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A336993 List of m such that b(m) has no primitive factor, where {b(m)} is the generalized Lucas sequence defined by b(0) = 0, b(1) = 1 and b(m) = b(m-1) - 2*b(m-2) for m >= 2 (A107920). 0
1, 2, 3, 5, 8, 12, 13, 18, 30 (list; graph; refs; listen; history; text; internal format)
OFFSET

1,2

COMMENTS

A generalized Lucas sequence {U(m)} is a sequence defined by U(0) = 0, U(1) = 1 and U(m) = P*U(m-1) - Q*U(m-2) for m >= 2, where P > 0, gcd(P, Q) = 1 and (P, Q) != (1, 0), (1, 1) or (2, 1). The discriminant is D = P^2 - 4*Q.

A primitive factor of U(m), m > 0 is any prime that divides U(m) but does not divide U(r) for any 0 < r < m. Let's call a prime factor of U(m) "strongly primitive" if it is primitive and does not divide D.

Bilu, Hanrot and Voutier shows that for (P, Q, D) != (1, 2, -7), if U(m) has no strongly primitive factor, than m = 1..8, 10 or 12 (except for a few cases, m can only be 1, 2, 3, 4 or 6. See A285314). (P, Q, D) = (1, 2, -7) is the only case where U(13), U(18) and U(30) have no primitive factor.

This is also the only case where there are nine terms without a primitive factor. The case (P, Q, D) = (1, 3, -11) has five (m = 1, 2, 5, 6, 12). (1, -1, 5) has four (m = 1, 2, 6, 12). (1, 5, -19) has four (m = 1, 2, 7, 12). For all other Lucas sequences there can be at most three terms without a primitive factor (e.g. m = 1, 2, 6 for (3, 2, 1)).

Note that b(7) = 7 has only a primitive factor (7) that is not strongly primitive.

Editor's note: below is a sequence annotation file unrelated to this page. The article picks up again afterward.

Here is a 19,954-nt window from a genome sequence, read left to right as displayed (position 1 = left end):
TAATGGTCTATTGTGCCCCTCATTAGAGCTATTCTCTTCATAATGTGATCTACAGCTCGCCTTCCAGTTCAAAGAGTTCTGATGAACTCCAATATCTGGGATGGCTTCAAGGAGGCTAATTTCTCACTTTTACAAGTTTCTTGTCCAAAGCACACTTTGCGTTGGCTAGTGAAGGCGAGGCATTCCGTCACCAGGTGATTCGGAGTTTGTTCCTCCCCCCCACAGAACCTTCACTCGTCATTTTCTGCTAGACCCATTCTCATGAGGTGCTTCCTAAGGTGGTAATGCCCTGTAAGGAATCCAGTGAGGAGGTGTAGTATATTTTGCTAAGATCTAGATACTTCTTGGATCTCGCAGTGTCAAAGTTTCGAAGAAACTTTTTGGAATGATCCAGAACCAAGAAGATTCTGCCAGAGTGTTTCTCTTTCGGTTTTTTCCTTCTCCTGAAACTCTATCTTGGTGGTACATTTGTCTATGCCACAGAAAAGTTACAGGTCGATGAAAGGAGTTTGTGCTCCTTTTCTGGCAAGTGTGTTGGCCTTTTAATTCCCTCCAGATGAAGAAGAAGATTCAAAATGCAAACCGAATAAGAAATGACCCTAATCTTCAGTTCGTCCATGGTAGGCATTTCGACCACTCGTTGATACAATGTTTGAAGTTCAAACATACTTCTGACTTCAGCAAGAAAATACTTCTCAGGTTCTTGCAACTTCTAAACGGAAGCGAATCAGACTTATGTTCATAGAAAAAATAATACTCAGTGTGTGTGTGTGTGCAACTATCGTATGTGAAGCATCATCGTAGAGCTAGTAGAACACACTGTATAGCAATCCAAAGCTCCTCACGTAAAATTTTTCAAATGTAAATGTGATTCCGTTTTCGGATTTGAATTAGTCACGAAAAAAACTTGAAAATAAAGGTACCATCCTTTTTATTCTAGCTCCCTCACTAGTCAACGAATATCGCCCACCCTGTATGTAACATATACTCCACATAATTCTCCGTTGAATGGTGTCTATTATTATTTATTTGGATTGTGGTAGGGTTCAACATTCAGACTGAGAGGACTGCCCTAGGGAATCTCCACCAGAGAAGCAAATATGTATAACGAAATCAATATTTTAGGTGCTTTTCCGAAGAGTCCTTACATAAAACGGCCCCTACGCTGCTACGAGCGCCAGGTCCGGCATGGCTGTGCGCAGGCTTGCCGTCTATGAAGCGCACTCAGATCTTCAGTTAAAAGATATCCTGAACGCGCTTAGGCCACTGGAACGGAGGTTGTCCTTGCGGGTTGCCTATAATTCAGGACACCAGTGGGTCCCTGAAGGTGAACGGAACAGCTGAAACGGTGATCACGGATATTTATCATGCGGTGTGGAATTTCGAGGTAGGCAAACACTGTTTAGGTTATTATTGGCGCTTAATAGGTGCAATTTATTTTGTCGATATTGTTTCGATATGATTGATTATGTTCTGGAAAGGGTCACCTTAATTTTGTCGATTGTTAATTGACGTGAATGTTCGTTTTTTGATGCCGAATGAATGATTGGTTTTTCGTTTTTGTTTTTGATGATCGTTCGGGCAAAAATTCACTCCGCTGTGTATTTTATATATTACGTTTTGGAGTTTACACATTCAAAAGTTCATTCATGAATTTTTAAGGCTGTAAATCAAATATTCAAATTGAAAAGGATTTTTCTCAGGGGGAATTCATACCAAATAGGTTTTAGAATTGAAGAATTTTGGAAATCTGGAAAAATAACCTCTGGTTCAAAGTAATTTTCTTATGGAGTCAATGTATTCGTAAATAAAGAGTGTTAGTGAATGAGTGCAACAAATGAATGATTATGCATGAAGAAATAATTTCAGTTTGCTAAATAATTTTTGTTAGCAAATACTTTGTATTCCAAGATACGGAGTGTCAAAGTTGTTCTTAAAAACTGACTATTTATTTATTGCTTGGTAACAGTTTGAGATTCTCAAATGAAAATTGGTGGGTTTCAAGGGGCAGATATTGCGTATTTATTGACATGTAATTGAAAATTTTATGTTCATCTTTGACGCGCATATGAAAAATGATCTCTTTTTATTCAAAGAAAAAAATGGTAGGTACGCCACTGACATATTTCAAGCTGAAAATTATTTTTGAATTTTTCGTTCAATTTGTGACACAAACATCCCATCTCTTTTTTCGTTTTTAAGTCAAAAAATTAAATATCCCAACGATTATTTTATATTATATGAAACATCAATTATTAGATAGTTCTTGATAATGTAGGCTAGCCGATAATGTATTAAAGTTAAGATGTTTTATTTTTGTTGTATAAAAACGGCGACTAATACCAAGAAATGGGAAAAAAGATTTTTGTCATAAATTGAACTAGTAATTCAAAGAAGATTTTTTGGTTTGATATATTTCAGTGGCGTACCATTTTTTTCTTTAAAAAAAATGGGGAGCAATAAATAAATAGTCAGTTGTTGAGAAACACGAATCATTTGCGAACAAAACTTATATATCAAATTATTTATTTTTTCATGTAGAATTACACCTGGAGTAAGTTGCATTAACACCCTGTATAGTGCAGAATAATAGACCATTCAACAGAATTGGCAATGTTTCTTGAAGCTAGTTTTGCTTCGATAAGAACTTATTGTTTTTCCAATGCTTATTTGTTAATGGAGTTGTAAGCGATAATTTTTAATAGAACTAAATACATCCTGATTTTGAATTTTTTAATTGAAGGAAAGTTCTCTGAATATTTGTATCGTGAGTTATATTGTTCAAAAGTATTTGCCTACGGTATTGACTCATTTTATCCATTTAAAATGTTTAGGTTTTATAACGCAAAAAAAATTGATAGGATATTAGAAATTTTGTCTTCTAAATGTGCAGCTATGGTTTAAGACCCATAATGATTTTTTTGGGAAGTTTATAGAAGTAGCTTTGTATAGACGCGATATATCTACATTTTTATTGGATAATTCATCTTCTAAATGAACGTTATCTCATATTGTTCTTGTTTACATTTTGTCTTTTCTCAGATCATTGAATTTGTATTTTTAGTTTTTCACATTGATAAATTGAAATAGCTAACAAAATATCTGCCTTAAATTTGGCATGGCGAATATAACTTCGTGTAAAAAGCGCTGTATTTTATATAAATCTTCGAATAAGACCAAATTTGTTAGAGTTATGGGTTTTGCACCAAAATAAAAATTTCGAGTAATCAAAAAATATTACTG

LINKS

Table of n, a(n) for n=1..9.

Y. Bilu, G. Hanrot, P. M. Voutier, Existence of primitive divisors of Lucas and Lehmer numbers J. reine Angew. Math. 539 (2001), 75--122, a preprint version available from here.

R. D. Carmichael, On the numerical factors of the arithmetic forms a^n +- b^n, Ann. of Math., 15 (1913), 30--70.

P. M. Voutier, Primitive divisors of Lucas and Lehmer sequences, Math. Comp. 64 (1995), 869--888.

M. Yabuta, A simple proof of Carmichael's theorem on primitive divisors, Fibonacci Quart., 39 (2001), 439--443.

EXAMPLE

We have b(1) = b(2) = 1 and b(3) = b(5) = b(13) = -1, so obviously b(m) has no primitive factor if m = 1, 2, 3, 5, 13.

b(8) = -3 has only one prime factor 3, but 3 divides b(4) = -3, so 8 is a term here.

b(12) = 45 has two prime factors 3 and 5, but 3 divides b(4) = -3 and 5 divides b(6) = 5, so 12 is here.

b(18) = 85 has two prime factors 5 and 17, but 5 divides b(6) = 5 and 17 divides b(9) = -17, so 18 is here.

b(30) = -24475 has three prime factors 5, 11 and 89, but 5 divides b(6) = 5, 11 divides b(10) = -11 and 89 divides b(15) = -89, so 30 is also here.

According to Bilu, Hanrot and Voutier, b(m) has at least one primitive factor for any other m (and at least one strongly primitive factor if m != 7).

CROSSREFS

Cf. A285314, A107920.

Sequence in context: A020899 A057987 A243165 * A176746 A067288 A308075

Adjacent sequences:  A336990 A336991 A336992 * A336994 A336995 A336996

KEYWORD

nonn,fini,full

AUTHOR

Jianing Song, Aug 10 2020

STATUS

approved

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Last modified September 29 18:27 EDT 2020. Contains 337432 sequences. (Running on oeis4.)